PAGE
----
When we got in the van, I turned around and asked my children “is there any doubt in any of your minds whether we spent this morning worshiping Jesus Christ?”  The answer was an enthusiastic and resounding “NO doubt!  We definitely worshiped this morning.”

When Christians preach the Word of God in spirit and in truth, when men take their prescribed roles to actively lead the corporate worship, when the Holy Spirit is given room to move in Men’s hearts rather than to take a back seat to our preferences and stylistic moods, when orderly worship is not mistaken for scripted empty ritual, and when the time of worship is approached with utmost reverence and awe – there’s no need for the glamour or glitz.  God’s Word stands on its own as it has for eternity past and will for eternity future.

In saying all that, you wonder why the walls aren’t bursting at the seams at this particular, modestly sized, congregation.  And once again, God’s Word gives us the answer.

Preach the word! Be ready in season and out of season. Convince, rebuke, exhort, with all longsuffering and teaching. For the time will come when they will not endure sound doctrine, but according to their own desires, because they have itching ears, they will heap up for themselves teachers; and they will turn their ears away from the truth, and be turned aside to fables. But you be watchful in all things, endure afflictions, do the work of an evangelist, fulfill your ministry.” (2 Timothy 4:2-5)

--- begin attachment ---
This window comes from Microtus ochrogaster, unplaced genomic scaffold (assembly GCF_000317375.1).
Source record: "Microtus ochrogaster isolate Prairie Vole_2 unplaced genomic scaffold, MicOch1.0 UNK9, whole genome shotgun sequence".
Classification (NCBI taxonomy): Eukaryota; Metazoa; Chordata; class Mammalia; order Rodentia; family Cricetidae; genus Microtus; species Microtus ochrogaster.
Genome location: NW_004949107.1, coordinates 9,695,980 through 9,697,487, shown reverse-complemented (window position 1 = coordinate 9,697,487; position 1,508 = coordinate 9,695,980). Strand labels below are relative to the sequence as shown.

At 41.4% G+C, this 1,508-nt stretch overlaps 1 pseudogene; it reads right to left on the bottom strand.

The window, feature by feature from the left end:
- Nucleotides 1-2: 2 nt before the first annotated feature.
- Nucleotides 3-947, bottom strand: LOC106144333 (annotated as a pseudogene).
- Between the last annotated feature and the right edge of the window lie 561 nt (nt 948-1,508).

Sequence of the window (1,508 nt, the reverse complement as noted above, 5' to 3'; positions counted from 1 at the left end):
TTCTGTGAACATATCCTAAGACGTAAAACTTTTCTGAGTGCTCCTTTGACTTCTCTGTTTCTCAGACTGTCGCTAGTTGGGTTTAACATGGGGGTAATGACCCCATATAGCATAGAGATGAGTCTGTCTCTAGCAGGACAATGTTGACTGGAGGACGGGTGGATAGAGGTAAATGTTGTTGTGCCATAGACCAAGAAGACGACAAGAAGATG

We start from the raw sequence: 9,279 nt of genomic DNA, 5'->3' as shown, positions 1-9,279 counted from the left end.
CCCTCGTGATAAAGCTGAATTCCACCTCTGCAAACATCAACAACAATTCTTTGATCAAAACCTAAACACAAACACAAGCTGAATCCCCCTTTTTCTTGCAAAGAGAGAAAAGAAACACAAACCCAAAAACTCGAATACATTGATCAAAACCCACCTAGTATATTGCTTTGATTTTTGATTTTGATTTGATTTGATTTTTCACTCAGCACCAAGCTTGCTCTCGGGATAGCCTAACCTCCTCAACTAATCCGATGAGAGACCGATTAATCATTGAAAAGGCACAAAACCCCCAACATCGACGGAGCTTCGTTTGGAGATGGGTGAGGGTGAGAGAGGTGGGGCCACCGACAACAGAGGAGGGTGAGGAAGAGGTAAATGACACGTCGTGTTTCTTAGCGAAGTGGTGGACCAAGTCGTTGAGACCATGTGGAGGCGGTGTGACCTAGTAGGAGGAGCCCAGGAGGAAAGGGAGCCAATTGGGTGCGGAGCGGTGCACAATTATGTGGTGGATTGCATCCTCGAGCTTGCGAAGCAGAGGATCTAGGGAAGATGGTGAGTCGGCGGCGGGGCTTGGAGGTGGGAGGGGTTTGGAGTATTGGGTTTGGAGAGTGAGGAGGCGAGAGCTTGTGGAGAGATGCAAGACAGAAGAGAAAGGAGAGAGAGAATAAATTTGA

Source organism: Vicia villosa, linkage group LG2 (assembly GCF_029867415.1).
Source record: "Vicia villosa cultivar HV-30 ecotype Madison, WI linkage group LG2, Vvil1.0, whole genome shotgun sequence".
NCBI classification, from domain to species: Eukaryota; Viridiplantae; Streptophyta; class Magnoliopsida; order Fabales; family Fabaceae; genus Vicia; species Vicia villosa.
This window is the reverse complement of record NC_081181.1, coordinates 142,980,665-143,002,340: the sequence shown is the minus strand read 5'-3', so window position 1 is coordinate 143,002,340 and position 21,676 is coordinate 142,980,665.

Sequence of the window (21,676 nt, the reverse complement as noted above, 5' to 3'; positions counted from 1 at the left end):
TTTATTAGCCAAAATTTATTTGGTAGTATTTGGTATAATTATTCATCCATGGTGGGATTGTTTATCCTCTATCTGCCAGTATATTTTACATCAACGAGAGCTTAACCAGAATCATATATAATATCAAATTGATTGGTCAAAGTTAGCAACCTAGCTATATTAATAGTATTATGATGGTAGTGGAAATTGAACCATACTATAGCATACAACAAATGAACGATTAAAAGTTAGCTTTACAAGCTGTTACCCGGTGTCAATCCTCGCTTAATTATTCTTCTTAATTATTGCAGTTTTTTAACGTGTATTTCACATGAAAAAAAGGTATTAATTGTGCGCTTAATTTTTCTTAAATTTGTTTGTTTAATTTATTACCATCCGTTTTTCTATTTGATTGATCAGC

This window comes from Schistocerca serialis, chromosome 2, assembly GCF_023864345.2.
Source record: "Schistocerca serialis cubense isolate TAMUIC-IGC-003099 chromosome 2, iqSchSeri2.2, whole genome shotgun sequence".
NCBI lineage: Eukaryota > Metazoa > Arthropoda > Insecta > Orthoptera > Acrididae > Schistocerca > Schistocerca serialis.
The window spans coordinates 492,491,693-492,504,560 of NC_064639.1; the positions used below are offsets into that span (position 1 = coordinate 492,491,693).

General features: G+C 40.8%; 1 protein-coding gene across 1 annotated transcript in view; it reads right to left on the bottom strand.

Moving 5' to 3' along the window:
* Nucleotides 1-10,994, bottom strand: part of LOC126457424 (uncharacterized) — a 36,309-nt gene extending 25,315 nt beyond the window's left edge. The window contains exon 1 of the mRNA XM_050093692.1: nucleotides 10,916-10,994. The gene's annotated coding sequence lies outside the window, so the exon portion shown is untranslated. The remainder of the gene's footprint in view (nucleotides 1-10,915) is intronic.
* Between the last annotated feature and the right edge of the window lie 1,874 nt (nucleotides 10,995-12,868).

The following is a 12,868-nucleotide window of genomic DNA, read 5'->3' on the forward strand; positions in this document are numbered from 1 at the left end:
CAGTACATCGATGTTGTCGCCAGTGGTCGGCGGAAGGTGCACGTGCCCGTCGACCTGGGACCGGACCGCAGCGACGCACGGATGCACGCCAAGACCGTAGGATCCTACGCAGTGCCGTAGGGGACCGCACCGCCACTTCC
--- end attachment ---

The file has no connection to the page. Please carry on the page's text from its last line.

My Public Apology

I have to make a public apology to a couple of friends.  My last post, which I’ve since removed, was not meant to out anyone, defame, or humiliate.  I don’t mean to sound like the Godfather, but it wasn’t personal, it was business.  

I did not ask for permission to post or quote conversations from Facebook into my blog, and my friends felt like a trust had been broken and betrayed.  

I can get shortsighted in the heat of debating ideas.  And though I am pretty good at separating the differences in ideas or values from the friendships I’ve formed, I can easily step over the line and hurt feelings when there was no malicious intent.

That’s no excuse for betraying a friend.  And for that, I am deeply sorry.  I don’t want you to regret sharing your ideas with me or challenging me.  I have much to learn from all of you, so please forgive my lack of social graces.  I will try to share the passion I have for Liberty and my Faith without slamming those that are closest to me going forward.